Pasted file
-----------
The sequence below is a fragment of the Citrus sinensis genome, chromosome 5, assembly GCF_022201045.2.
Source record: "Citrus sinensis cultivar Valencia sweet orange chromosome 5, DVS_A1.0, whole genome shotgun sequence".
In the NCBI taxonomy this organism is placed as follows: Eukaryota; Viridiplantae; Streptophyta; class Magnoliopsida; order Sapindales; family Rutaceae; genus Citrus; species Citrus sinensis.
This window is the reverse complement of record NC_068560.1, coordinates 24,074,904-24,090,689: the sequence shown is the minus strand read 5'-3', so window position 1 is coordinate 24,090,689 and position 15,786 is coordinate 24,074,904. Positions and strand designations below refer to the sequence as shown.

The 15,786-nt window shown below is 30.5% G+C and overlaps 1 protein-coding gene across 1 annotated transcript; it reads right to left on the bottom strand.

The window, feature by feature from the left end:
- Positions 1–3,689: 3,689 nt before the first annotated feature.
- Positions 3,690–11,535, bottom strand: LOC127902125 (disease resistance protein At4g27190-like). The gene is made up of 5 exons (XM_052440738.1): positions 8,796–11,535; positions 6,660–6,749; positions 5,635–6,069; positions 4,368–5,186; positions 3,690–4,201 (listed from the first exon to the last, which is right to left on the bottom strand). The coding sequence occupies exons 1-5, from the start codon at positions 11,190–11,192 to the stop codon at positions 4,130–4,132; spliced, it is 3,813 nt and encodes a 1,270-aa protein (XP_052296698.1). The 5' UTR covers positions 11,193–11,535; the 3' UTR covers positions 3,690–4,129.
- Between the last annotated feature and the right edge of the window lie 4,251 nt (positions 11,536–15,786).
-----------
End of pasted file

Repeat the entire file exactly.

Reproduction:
The sequence below is a fragment of the Citrus sinensis genome, chromosome 5, assembly GCF_022201045.2.
Source record: "Citrus sinensis cultivar Valencia sweet orange chromosome 5, DVS_A1.0, whole genome shotgun sequence".
In the NCBI taxonomy this organism is placed as follows: Eukaryota; Viridiplantae; Streptophyta; class Magnoliopsida; order Sapindales; family Rutaceae; genus Citrus; species Citrus sinensis.
This window is the reverse complement of record NC_068560.1, coordinates 24,074,904-24,090,689: the sequence shown is the minus strand read 5'-3', so window position 1 is coordinate 24,090,689 and position 15,786 is coordinate 24,074,904. Positions and strand designations below refer to the sequence as shown.

The 15,786-nt window shown below is 30.5% G+C and overlaps 1 protein-coding gene across 1 annotated transcript; it reads right to left on the bottom strand.

The window, feature by feature from the left end:
- Positions 1–3,689: 3,689 nt before the first annotated feature.
- Positions 3,690–11,535, bottom strand: LOC127902125 (disease resistance protein At4g27190-like). The gene is made up of 5 exons (XM_052440738.1): positions 8,796–11,535; positions 6,660–6,749; positions 5,635–6,069; positions 4,368–5,186; positions 3,690–4,201 (listed from the first exon to the last, which is right to left on the bottom strand). The coding sequence occupies exons 1-5, from the start codon at positions 11,190–11,192 to the stop codon at positions 4,130–4,132; spliced, it is 3,813 nt and encodes a 1,270-aa protein (XP_052296698.1). The 5' UTR covers positions 11,193–11,535; the 3' UTR covers positions 3,690–4,129.
- Between the last annotated feature and the right edge of the window lie 4,251 nt (positions 11,536–15,786).